And in its management, several studies have shown that the newer endovascular repair is much preferred over the conventional open surgery for practical and scientific reasons.
Without trying to look like a meta-analysis, I have searched the World Wide Web for articles on this disease entity. And my purpose in doing this is to evaluate the advantages and disadvantages of the methods for its diagnosis, its indications for surgery, methods of surgery, and general outcome after treatment.
An aneurysm in its most simple definition is a localized dilatation of an artery involving an increase in its diameter of at least 50 percent in comparison to its original normal diameter. Anatomically, it often represents a weakness in the wall of the artery at any given segment of the aorta. It is noted that there is an increasing incidence of aortic aneurysms lately. Hence, there is also a trend in seeking better methods for diagnosing and treating this pathology. Without trying to look like a meta-analysis, I did an on-line systematic Medline and PubMed search and then reviewed the retrieved articles on the diagnosis, pathogenesis, treatment and current management of aortic aneurysms. ...
Just for the purpose of discussion in this paper, I shall classify aortic aneurysms based on their location, since these may appear elsewhere. If the dilation appears on the aortic root they are called aortic root aneurysm. If the dilatation is found in the thoracic aorta, they are called thoracic aortic aneurysms. Aneurysms are also classified based on their location in the thoracic segments of the thoracic aorta; hence we may have an ascending, an arch aneurysm or a descending thoracic aneurysm. Aneurysms found after the descending segment is termed abdominal aortic aneurysm.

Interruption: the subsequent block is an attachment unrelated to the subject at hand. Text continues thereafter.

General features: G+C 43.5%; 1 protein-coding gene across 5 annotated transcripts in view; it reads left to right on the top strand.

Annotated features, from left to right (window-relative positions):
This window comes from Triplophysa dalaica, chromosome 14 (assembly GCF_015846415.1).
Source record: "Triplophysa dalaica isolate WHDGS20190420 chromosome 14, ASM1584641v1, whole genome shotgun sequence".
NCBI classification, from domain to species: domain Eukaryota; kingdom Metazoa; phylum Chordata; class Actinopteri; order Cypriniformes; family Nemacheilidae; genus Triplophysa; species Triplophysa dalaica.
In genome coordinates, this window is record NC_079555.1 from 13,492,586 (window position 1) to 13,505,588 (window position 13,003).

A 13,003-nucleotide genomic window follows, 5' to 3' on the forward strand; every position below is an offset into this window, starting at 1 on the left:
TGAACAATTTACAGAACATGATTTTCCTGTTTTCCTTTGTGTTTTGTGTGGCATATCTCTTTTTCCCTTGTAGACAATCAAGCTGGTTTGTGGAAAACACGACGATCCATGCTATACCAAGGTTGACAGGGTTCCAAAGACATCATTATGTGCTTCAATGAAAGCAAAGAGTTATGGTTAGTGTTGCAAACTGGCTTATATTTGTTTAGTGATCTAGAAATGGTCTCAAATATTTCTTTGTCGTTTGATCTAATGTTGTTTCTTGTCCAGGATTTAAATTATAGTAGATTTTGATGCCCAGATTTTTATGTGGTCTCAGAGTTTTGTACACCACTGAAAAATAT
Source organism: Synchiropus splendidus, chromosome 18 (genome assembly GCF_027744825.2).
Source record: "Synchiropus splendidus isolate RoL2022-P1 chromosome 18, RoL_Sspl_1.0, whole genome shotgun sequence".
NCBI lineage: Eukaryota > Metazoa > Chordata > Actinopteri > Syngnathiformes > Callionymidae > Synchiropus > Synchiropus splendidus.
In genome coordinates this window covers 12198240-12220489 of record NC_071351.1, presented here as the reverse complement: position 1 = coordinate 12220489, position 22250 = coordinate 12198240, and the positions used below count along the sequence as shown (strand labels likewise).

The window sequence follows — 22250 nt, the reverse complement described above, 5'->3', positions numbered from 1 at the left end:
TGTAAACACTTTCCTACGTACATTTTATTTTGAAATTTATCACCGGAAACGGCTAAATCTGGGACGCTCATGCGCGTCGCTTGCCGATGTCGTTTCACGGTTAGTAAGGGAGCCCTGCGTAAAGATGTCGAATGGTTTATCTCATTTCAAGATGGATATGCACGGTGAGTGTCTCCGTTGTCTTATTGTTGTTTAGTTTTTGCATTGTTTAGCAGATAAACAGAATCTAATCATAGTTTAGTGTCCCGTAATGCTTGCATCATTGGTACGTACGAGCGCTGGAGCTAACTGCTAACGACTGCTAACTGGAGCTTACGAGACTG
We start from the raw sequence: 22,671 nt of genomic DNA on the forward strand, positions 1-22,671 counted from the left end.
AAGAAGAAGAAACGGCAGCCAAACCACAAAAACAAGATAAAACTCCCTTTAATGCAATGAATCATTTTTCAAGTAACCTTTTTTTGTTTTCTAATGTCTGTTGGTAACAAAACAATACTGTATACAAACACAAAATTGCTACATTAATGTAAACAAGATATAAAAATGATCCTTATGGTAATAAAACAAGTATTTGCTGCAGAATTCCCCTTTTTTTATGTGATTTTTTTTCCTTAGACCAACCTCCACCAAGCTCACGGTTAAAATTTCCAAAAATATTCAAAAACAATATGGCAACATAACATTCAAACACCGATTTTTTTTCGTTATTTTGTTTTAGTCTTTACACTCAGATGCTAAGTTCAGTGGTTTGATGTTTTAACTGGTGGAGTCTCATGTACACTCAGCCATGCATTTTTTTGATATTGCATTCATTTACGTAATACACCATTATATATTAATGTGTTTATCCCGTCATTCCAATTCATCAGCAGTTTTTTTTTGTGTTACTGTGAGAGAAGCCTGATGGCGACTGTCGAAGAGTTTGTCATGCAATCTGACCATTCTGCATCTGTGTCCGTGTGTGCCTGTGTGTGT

In the physical examination for suspected aortic aneurysm, the only maneuver of demonstrated value is abdominal palpation to detect abnormal widening of the aortic pulsation. Palpation appears to be safe and has not been reported to precipitate rupture. The diagnosis of aortic aneurysms is confirmed based on findings with ultrasonography or computerized tomography. There is limited data to suggest that abdominal obesity decreases the sensitivity of palpation. Abdominal palpation specifically directed at measuring aortic width has moderate sensitivity for detecting an aneurysm that would be large enough to be referred for surgery but cannot be relied on to exclude aortic aneurysm, especially if rupture is a possibility.
The role of genetic factors influencing familial aggregation of aortic aneurysms has also been reviewed. Aortic aneurysms, particularly the thoracic ones, and those in association with multiplex pedigrees represent a new risk factor for aneurysm growth. Pedigree analysis suggests genetic heterogeneity. The primary mode of inheritance seems to be autosomal dominant, but X-linked dominant and recessive modes are also evident.
In the past,